Q: If one has a list of laboratory values, does one have to keep repeating the units of measure, eg, albumin levels of 3.8 g/dL, 3.9 g/dL, and 4.0 g/dL, or is once enough, eg, albumin levels of 3.8, 3.9, and 4.0 g/dL.
A: No, the unit of measure does not have to be repeated: albumin levels of 3.8, 3.9, and 4.0 g/dL is fine. The exception to this is for units of measure that are set closed up to the number or value that they follow, such as the degree sign or the percent sign. In these cases, the unit of measure should be repeated: 38%, 45%, and 53%.
Q: What abbreviation does JAMA/Archives prefer for adjusted odds ratio?
A: We prefer AOR.
Q: Is “data on file” acceptable in a bibliography or in parentheses in the text? I don’t see this in the Manual.
A: The phrase “data on file” is a little vague. What a reader who’s interested in more information might really want to know is how the author of the manuscript saw the data (and how, perhaps, the interested reader might be able to see it too). Something more granular about how the author came upon the information would be more helpful. For example, did the author learn about the information through a personal communication (and is that personal communication the “data on file”?)? If so, see 3.13.9 in the Manual for how to style this as an in-text references. Is the “data on file” an internal memo at an institution and, if so, does it have a document number that could be listed in the reference list?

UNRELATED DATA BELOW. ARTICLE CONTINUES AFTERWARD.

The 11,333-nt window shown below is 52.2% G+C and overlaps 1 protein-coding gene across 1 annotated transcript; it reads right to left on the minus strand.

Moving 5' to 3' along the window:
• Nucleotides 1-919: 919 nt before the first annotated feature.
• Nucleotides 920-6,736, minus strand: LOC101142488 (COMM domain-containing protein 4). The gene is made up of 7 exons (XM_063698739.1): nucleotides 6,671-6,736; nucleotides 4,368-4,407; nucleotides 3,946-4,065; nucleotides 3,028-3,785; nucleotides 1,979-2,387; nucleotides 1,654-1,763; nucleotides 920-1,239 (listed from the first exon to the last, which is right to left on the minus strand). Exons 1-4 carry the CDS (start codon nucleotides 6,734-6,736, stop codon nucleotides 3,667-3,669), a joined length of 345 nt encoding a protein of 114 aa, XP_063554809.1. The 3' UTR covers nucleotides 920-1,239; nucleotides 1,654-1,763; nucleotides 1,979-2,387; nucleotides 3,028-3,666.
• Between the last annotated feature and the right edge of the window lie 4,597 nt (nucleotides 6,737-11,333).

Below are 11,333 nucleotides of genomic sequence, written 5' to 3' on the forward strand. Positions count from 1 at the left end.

Q: Would you hyphenate “quality of life” when it’s used as a noun as well as when it’s used as an adjective?
A: We usually hyphenate as an adjective and not as a noun.—Cheryl Iverson, MA